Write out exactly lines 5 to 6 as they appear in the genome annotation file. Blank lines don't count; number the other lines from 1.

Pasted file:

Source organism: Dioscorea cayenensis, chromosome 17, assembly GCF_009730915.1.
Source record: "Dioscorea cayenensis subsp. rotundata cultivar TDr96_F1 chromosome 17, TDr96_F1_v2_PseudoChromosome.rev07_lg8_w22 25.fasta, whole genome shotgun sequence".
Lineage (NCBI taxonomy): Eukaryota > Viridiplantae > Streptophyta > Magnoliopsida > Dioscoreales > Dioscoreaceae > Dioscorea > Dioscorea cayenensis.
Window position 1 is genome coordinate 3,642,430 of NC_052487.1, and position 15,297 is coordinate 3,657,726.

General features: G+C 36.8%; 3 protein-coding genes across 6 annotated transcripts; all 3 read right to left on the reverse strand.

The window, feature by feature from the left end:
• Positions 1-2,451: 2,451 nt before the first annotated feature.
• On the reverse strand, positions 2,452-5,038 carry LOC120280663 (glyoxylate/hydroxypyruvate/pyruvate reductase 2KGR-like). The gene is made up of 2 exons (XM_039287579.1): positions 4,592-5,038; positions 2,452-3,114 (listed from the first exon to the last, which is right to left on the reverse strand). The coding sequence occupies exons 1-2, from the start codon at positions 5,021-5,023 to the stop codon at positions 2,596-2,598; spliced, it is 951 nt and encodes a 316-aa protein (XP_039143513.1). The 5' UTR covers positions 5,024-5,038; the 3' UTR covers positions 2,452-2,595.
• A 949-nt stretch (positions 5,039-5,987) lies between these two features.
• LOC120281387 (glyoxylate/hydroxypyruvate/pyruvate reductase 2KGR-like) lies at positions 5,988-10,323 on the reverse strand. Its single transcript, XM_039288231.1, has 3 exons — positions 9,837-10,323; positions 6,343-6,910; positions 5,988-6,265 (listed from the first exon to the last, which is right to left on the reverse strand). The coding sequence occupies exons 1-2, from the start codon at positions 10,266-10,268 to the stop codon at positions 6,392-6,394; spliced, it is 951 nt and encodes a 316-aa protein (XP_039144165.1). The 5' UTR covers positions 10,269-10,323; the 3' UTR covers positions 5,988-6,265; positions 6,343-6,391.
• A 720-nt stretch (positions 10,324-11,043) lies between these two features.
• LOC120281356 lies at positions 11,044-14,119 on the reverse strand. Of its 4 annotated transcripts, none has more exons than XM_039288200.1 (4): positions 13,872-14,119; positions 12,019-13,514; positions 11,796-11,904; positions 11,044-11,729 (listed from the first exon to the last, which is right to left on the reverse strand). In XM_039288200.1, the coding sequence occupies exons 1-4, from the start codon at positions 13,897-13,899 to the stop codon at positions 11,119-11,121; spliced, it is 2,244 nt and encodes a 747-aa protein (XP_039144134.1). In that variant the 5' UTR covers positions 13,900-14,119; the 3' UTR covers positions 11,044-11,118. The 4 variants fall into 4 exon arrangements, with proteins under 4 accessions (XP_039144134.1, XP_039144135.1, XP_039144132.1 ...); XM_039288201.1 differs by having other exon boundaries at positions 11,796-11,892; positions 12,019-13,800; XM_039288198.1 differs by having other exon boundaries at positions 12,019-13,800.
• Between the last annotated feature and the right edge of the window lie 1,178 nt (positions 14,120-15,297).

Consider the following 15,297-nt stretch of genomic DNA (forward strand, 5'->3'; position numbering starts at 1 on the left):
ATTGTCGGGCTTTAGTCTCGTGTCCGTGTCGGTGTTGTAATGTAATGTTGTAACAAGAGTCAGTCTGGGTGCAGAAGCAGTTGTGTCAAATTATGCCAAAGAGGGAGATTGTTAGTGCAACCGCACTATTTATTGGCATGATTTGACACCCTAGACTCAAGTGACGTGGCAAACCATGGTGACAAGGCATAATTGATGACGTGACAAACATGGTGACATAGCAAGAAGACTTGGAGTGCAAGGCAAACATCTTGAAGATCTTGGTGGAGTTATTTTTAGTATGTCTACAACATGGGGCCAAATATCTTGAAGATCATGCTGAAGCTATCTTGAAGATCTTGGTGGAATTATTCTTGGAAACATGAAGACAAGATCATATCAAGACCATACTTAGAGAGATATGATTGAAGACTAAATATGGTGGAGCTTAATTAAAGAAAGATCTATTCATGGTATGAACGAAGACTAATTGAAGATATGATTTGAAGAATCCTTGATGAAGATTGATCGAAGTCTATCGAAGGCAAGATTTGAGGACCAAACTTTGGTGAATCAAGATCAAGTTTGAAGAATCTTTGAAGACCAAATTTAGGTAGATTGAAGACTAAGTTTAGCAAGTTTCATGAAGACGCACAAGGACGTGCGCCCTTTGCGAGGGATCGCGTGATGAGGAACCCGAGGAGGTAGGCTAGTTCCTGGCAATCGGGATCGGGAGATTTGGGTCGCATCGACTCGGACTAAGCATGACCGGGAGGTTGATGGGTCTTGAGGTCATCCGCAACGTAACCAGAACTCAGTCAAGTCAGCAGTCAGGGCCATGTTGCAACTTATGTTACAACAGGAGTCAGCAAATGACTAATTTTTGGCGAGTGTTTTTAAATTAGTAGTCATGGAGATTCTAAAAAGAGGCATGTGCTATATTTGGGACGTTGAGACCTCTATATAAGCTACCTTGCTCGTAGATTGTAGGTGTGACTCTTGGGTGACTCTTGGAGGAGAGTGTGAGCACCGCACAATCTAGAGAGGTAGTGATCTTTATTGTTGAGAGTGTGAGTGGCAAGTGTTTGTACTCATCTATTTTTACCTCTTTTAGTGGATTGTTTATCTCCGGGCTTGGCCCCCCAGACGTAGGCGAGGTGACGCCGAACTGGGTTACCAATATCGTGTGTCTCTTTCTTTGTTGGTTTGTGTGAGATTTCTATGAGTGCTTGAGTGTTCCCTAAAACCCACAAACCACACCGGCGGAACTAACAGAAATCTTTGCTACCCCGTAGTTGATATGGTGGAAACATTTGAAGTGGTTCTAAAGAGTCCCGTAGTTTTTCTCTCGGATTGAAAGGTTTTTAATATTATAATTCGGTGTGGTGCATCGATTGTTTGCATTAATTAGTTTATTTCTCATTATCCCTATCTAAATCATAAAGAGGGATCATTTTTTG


General features: G+C 36.8%; 3 protein-coding genes across 6 annotated transcripts; all 3 read right to left on the reverse strand.

The window, feature by feature from the left end: